Take notice of gradual heart attack symptoms
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Patients with gradual heart attack symptoms take longer to seek help than those with more abrupt symptoms – and those delays could prove life-threatening.
That’s according to a study by Sahereh Mirzaei, PhD ’19, and co-authored by five UIC Nursing faculty members, which was published in the European Journal of Cardiovascular Nursing on Sept. 12.
Looking at data from 474 heart attack patients seen at U.S. emergency departments, the researchers found those with gradual symptoms waited eight hours to seek medical help, while those with abrupt symptoms waited an average of 2.6 hours. Delays of more than two hours are more likely to result in serious complications or death.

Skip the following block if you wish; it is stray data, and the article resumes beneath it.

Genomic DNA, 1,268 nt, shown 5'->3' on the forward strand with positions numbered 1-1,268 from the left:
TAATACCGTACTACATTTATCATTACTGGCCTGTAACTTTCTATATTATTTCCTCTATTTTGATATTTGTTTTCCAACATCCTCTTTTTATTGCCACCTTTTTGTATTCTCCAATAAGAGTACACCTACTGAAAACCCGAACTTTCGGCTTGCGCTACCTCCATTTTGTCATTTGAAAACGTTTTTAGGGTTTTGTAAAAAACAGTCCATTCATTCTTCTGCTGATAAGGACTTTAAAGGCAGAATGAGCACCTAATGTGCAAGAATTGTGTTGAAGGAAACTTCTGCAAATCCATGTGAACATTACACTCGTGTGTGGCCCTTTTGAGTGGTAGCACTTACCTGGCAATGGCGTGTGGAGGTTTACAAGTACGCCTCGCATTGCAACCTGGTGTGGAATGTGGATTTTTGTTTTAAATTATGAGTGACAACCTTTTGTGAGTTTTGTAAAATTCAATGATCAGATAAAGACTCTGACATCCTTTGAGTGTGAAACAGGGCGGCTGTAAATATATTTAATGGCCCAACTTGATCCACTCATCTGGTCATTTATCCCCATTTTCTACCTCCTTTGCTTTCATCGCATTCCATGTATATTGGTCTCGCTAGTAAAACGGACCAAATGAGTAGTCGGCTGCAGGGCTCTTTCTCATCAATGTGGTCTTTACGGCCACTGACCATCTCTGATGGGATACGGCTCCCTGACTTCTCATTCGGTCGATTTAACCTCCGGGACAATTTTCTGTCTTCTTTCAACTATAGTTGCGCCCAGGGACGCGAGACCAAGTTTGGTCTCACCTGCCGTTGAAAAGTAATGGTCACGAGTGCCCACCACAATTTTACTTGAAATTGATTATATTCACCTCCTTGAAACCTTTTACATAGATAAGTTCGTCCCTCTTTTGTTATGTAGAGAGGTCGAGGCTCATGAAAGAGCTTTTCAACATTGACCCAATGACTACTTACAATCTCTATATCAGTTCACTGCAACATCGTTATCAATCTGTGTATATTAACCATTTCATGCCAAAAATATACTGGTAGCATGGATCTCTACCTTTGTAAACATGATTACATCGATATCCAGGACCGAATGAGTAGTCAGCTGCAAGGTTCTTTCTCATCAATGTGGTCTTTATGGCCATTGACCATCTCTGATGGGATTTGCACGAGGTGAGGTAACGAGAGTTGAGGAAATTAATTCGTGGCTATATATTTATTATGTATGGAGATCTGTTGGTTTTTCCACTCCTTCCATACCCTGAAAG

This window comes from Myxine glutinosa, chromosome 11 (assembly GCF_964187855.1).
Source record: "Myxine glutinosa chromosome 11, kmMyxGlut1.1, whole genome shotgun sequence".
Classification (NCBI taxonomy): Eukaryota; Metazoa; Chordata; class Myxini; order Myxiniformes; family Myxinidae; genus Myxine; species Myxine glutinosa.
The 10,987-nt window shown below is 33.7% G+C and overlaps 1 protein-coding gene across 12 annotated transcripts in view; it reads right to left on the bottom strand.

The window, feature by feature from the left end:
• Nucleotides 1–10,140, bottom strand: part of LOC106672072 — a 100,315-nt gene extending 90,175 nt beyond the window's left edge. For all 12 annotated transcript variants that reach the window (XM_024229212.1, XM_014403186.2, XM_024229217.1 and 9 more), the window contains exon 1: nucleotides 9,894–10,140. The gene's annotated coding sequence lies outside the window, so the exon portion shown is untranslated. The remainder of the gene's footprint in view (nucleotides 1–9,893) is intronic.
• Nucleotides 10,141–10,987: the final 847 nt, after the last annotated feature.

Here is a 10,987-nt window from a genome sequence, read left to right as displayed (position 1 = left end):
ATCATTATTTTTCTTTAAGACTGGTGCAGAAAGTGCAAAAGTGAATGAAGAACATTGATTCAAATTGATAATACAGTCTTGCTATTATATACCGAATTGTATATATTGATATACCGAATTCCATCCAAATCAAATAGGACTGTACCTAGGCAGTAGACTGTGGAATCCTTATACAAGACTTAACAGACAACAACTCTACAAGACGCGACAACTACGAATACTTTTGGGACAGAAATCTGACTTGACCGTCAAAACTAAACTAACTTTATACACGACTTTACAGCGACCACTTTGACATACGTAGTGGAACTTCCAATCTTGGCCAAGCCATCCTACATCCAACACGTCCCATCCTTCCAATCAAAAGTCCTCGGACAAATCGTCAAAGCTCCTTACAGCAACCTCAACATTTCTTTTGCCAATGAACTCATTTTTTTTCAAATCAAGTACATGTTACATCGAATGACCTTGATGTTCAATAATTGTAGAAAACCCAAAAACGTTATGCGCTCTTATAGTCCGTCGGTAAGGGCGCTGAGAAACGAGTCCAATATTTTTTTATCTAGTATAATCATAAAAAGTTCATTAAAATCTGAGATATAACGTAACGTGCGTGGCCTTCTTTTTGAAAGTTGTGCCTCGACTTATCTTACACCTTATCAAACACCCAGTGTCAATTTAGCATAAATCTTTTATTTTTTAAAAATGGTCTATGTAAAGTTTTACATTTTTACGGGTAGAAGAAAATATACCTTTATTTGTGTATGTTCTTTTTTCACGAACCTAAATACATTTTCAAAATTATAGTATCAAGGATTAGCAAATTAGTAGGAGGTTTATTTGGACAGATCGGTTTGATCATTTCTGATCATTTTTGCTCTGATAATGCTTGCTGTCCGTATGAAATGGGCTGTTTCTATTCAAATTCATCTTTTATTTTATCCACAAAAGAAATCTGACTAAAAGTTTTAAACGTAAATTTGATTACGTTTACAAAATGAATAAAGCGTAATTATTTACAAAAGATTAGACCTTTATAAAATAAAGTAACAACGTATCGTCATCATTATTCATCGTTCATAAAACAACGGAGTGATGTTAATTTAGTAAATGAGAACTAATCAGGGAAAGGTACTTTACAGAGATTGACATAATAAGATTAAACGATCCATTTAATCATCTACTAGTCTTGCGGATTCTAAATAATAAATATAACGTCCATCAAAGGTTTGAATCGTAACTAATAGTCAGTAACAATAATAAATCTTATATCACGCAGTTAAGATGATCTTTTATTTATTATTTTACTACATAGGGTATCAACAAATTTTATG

“Both are a medical emergency and require urgent help,” Mirzaei says. “But our study shows that gradual symptoms are not taken seriously.”
Gradual symptoms refer to mild discomfort that slowly gets worse, while abrupt refers to sudden and severe pain from the start. Mirzaei said chest pain, chest discomfort and chest pressure are warning signs that an artery may be blocked and patients should call for emergency medical services immediately.
Co-authors included the following UIC Nursing faculty: Alana Steffen, research assistant professor and senior biostatistician; Karen Vuckovic, PhD ‘13, APRN, ACNS-BC, clinical assistant professor; Catherine Ryan, PhD, RN, CCRN, FAHA, clinical associate professor; Ulf Bronas, PhD, ATC, ATR, FSVM, FAHA, associate professor; and Holli DeVon, PhD ‘02, MS ’82, RN, FAHA, FAAN, professor emerita.